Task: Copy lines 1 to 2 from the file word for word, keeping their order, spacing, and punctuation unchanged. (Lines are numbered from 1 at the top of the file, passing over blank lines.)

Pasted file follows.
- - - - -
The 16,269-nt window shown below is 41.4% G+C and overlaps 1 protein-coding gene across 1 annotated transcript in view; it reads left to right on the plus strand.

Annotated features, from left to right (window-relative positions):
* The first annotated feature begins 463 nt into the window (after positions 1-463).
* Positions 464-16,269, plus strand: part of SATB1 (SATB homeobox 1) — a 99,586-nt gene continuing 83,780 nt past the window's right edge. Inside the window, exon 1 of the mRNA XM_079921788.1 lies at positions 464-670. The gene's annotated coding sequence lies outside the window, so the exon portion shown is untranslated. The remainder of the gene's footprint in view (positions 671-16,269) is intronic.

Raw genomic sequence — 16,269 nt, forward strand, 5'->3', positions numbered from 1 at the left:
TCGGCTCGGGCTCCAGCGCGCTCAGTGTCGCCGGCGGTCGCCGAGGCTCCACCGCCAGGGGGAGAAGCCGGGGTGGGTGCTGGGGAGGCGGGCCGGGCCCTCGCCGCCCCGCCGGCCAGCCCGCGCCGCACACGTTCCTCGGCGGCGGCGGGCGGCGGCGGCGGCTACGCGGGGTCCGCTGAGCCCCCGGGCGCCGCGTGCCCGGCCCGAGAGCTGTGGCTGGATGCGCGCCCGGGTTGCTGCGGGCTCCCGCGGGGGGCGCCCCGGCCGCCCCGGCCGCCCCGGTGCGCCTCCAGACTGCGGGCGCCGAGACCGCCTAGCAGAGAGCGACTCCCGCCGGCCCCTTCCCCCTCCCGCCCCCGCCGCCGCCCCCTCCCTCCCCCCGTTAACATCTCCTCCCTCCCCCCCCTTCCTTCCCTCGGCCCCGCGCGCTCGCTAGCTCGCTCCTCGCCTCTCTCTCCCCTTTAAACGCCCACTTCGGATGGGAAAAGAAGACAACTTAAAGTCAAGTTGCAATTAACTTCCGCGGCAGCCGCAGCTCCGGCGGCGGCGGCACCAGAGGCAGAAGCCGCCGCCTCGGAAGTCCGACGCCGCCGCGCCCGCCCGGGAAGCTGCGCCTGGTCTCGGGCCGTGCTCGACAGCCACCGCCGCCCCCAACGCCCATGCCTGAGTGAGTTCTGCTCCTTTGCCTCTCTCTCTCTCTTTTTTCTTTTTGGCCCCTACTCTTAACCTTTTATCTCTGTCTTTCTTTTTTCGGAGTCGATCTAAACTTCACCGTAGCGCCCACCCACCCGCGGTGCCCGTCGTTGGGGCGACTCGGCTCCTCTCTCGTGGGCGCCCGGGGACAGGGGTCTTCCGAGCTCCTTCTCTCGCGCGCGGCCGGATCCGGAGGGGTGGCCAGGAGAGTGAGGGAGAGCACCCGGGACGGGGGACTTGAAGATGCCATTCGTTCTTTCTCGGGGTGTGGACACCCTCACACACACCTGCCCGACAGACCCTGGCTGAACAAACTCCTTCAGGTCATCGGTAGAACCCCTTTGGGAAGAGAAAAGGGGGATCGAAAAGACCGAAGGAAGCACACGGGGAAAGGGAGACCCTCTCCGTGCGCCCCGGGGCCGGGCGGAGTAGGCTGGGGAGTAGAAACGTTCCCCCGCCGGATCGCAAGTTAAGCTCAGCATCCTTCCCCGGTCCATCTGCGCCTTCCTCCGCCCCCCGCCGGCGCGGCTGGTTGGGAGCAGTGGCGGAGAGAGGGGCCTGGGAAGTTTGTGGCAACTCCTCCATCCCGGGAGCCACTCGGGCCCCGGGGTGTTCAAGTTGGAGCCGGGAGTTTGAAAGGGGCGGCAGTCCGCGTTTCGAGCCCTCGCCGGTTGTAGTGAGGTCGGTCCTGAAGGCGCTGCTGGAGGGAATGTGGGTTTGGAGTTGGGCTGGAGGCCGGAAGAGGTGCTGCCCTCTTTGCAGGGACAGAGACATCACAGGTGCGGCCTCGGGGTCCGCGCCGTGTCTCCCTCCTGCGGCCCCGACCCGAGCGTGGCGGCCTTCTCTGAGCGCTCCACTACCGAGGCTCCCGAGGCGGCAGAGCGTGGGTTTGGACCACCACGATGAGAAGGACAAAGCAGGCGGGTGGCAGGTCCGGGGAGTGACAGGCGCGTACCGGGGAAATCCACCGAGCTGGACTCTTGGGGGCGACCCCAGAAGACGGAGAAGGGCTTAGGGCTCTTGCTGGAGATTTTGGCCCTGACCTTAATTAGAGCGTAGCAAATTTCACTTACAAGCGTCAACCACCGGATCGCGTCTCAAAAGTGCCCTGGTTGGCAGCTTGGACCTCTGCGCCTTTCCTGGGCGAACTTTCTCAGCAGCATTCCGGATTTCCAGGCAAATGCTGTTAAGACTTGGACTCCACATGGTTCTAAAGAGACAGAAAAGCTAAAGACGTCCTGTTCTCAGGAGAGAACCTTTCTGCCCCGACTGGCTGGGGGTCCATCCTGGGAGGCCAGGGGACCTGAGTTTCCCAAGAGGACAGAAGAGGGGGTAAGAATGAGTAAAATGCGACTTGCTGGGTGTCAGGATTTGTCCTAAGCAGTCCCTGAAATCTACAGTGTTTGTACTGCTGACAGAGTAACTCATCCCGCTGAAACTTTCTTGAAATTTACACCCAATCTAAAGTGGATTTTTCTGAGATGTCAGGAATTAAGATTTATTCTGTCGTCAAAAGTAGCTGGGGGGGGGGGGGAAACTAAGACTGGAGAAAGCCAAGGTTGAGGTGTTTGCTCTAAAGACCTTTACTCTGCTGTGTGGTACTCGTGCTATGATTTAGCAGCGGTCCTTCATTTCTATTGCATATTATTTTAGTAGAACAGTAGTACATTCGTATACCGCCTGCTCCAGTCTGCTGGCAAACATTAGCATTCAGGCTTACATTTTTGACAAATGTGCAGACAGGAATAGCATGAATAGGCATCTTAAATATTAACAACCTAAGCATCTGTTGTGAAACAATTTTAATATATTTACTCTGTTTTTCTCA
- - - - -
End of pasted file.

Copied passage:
The 16,269-nt window shown below is 41.4% G+C and overlaps 1 protein-coding gene across 1 annotated transcript in view; it reads left to right on the plus strand.

Annotated features, from left to right (window-relative positions):